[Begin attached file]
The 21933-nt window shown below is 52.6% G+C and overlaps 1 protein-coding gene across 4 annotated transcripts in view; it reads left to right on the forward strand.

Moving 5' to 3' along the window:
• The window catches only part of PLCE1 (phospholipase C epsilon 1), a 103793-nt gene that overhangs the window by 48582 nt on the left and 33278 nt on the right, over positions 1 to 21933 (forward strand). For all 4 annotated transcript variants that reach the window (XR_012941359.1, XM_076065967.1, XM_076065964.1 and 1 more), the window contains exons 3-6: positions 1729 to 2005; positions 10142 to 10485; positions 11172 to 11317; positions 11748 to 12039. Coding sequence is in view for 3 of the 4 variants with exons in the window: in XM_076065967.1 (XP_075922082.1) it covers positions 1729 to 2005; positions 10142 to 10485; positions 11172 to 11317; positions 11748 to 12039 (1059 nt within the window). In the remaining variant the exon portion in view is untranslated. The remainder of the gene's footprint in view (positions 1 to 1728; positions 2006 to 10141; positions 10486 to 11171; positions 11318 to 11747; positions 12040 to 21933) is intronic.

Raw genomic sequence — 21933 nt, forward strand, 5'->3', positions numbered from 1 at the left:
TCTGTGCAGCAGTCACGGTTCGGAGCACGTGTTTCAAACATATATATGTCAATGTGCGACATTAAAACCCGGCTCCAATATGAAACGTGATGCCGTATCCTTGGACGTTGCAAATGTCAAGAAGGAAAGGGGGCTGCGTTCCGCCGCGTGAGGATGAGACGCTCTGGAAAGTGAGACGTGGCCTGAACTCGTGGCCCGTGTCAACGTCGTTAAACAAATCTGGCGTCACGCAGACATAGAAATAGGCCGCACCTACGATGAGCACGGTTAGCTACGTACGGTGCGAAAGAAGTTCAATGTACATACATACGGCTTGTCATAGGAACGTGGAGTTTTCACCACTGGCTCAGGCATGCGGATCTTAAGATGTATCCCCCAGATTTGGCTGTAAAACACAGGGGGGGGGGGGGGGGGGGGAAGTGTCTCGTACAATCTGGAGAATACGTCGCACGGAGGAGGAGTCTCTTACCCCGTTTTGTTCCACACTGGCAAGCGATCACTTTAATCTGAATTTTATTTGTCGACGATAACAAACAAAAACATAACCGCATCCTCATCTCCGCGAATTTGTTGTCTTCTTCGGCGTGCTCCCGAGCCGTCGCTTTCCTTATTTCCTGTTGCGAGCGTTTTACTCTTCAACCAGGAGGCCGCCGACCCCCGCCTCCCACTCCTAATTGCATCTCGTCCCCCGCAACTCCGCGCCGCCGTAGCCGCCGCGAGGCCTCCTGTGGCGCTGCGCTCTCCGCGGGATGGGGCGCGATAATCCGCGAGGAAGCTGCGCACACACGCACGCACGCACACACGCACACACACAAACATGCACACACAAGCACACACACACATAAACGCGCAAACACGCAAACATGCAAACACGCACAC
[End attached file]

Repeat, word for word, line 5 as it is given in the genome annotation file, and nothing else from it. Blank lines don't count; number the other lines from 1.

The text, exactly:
TCTGTGCAGCAGTCACGGTTCGGAGCACGTGTTTCAAACATATATATGTCAATGTGCGACATTAAAACCCGGCTCCAATATGAAACGTGATGCCGTATCCTTGGACGTTGCAAATGTCAAGAAGGAAAGGGGGCTGCGTTCCGCCGCGTGAGGATGAGACGCTCTGGAAAGTGAGACGTGGCCTGAACTCGTGGCCCGTGTCAACGTCGTTAAACAAATCTGGCGTCACGCAGACATAGAAATAGGCCGCACCTACGATGAGCACGGTTAGCTACGTACGGTGCGAAAGAAGTTCAATGTACATACATACGGCTTGTCATAGGAACGTGGAGTTTTCACCACTGGCTCAGGCATGCGGATCTTAAGATGTATCCCCCAGATTTGGCTGTAAAACACAGGGGGGGGGGGGGGGGGGGGAAGTGTCTCGTACAATCTGGAGAATACGTCGCACGGAGGAGGAGTCTCTTACCCCGTTTTGTTCCACACTGGCAAGCGATCACTTTAATCTGAATTTTATTTGTCGACGATAACAAACAAAAACATAACCGCATCCTCATCTCCGCGAATTTGTTGTCTTCTTCGGCGTGCTCCCGAGCCGTCGCTTTCCTTATTTCCTGTTGCGAGCGTTTTACTCTTCAACCAGGAGGCCGCCGACCCCCGCCTCCCACTCCTAATTGCATCTCGTCCCCCGCAACTCCGCGCCGCCGTAGCCGCCGCGAGGCCTCCTGTGGCGCTGCGCTCTCCGCGGGATGGGGCGCGATAATCCGCGAGGAAGCTGCGCACACACGCACGCACGCACACACGCACACACACAAACATGCACACACAAGCACACACACACATAAACGCGCAAACACGCAAACATGCAAACACGCACAC